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Potential roles for the kisspeptin/kisspeptin receptor system in implantation and placentation

Hu, K.-L.; Chang, H.-M.; Zhao, H.-C.; Yu, Y.; Li, R.; Qiao, J.

Human Reproduction Update 25(3): 326-343

2019


ISSN/ISBN: 1460-2369
PMID: 30649364
DOI: 10.1093/humupd/dmy046
Accession: 066095027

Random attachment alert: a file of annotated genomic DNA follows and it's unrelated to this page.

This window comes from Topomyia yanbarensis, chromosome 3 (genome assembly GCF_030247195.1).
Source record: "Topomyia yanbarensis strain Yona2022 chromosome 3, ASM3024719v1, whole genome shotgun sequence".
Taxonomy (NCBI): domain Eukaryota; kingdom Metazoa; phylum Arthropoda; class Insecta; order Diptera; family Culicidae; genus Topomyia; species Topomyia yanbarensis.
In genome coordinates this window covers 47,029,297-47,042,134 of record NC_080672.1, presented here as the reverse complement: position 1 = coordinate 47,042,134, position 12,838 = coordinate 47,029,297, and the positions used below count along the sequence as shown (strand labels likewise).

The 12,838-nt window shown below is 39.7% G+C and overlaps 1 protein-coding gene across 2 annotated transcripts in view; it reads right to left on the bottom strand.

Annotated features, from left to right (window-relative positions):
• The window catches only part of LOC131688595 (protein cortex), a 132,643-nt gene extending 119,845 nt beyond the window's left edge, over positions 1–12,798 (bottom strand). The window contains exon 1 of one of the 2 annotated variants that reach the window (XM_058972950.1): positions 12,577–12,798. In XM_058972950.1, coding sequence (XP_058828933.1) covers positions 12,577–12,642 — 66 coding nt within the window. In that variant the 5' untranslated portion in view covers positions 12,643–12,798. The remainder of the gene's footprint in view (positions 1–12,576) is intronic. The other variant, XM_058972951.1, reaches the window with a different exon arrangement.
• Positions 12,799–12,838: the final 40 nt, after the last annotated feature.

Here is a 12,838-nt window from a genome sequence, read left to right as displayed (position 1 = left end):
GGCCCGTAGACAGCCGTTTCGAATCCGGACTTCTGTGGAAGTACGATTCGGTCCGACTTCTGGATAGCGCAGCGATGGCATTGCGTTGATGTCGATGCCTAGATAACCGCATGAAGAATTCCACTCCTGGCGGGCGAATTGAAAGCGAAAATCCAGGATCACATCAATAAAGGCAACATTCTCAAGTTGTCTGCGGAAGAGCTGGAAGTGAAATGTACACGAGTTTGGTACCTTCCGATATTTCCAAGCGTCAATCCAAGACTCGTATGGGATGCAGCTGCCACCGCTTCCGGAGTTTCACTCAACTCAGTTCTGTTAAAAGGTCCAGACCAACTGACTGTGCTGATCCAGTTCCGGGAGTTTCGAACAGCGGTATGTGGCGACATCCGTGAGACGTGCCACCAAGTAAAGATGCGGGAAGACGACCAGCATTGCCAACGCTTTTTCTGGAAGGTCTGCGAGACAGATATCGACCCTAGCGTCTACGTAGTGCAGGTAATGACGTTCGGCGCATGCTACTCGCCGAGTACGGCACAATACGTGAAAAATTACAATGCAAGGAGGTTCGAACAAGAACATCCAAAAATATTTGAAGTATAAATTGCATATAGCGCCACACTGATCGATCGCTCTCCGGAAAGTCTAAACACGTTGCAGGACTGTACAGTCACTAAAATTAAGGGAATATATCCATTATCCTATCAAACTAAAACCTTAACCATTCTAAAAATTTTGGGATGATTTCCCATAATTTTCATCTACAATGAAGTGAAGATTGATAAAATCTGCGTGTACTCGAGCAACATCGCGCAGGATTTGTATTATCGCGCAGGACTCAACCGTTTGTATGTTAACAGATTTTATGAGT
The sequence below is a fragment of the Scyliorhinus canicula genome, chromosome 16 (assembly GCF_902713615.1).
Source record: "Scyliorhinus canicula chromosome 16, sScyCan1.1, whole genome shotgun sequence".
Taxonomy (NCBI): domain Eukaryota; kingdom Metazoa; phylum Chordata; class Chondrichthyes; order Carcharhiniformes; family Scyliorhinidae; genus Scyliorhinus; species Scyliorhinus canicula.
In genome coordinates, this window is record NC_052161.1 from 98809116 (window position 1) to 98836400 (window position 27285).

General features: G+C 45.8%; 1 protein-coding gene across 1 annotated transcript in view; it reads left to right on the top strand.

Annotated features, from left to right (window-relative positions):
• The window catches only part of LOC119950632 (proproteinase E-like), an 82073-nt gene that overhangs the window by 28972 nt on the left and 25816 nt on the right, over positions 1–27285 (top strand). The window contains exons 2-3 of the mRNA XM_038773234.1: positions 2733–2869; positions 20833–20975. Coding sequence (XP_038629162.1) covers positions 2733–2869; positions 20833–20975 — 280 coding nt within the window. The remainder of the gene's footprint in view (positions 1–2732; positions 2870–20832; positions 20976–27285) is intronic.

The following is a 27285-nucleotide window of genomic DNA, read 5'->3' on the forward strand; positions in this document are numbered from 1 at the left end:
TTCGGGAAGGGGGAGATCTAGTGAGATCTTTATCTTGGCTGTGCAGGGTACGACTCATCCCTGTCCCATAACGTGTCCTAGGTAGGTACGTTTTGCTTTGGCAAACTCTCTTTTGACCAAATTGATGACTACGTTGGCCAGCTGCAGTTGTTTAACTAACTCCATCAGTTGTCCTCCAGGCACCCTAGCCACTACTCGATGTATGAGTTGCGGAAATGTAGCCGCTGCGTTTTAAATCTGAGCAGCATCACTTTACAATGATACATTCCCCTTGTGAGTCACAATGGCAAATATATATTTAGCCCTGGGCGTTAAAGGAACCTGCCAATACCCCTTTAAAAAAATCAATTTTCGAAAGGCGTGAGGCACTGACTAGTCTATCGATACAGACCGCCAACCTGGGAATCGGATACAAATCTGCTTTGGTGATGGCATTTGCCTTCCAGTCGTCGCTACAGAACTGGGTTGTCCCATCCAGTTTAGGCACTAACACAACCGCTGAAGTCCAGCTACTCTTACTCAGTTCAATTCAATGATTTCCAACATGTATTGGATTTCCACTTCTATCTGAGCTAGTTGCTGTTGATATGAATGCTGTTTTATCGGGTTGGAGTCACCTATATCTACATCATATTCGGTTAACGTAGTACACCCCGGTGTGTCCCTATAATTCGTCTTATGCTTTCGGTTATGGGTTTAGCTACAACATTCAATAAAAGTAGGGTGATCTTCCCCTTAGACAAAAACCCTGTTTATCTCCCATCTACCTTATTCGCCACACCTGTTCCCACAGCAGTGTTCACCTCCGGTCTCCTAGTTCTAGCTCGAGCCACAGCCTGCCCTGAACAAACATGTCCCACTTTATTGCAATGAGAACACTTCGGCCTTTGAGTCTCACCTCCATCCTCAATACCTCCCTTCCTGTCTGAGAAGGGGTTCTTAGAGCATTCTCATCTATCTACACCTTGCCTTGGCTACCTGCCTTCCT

Initially identified as suppressors of metastasis in various types of cancer, kisspeptins are a family of neuropeptides that are key regulators of the mammalian reproductive axis. Accumulating evidence has shown that kisspeptin is able to control both the pulsatile and surge GnRH release, playing fundamental roles in female reproduction, which include the secretion of gonadotropins, puberty onset, brain sex differentiation, ovulation and the metabolic regulation of fertility. Furthermore, recent studies have demonstrated the involvement of the kisspeptin system in the processes of implantation and placentation. This review summarizes the current knowledge of the pathophysiological role and utility of these local placental regulatory factors as potential biomarkers during the early human gestation. A successful pregnancy, from the initiation of embryo implantation to parturition, is a complex process that requires the orchestration of a series of events. This review aims to concisely summarize what is known about the role of the kisspeptin system in implantation, placentation, early human pregnancy and pregnancy-related disorders, and to develop strategies for predicting, diagnosing and treating these abnormalities. Using the PubMed and Google Scholar databases, we performed comprehensive literature searches in the English language describing the advancement of kisspeptins and the kisspeptin receptor (KISS1R) in implantation, placentation and early pregnancy in humans, since its initial identification in 1996 and ending in July 2018. Recent studies have shown the coordinated spatial and temporal expression patterns of kisspeptins and KISS1R during human pregnancy. The experimental data gathered recently suggest putative roles of kisspeptin signaling in the regulation of trophoblast invasion, embryo implantation, placentation and early pregnancy. Dysregulation of the kisspeptin system may negatively affect the processes of implantation as well as placentation. Clinical studies indicate that the circulating levels of kisspeptins or the expression levels of kisspeptin/KISS1R in the placental tissues may be used as potential diagnostic markers for women with miscarriage and gestational trophoblastic neoplasia. Comprehensive research on the pathophysiological role of the kisspeptin/KISS1R system in implantation and placentation will provide a dynamic and powerful approach to understanding the processes of early pregnancy, with potential applications in observational and analytic screening as well as the diagnosis, prognosis and treatment of implantation failure and early pregnancy-related disorders.

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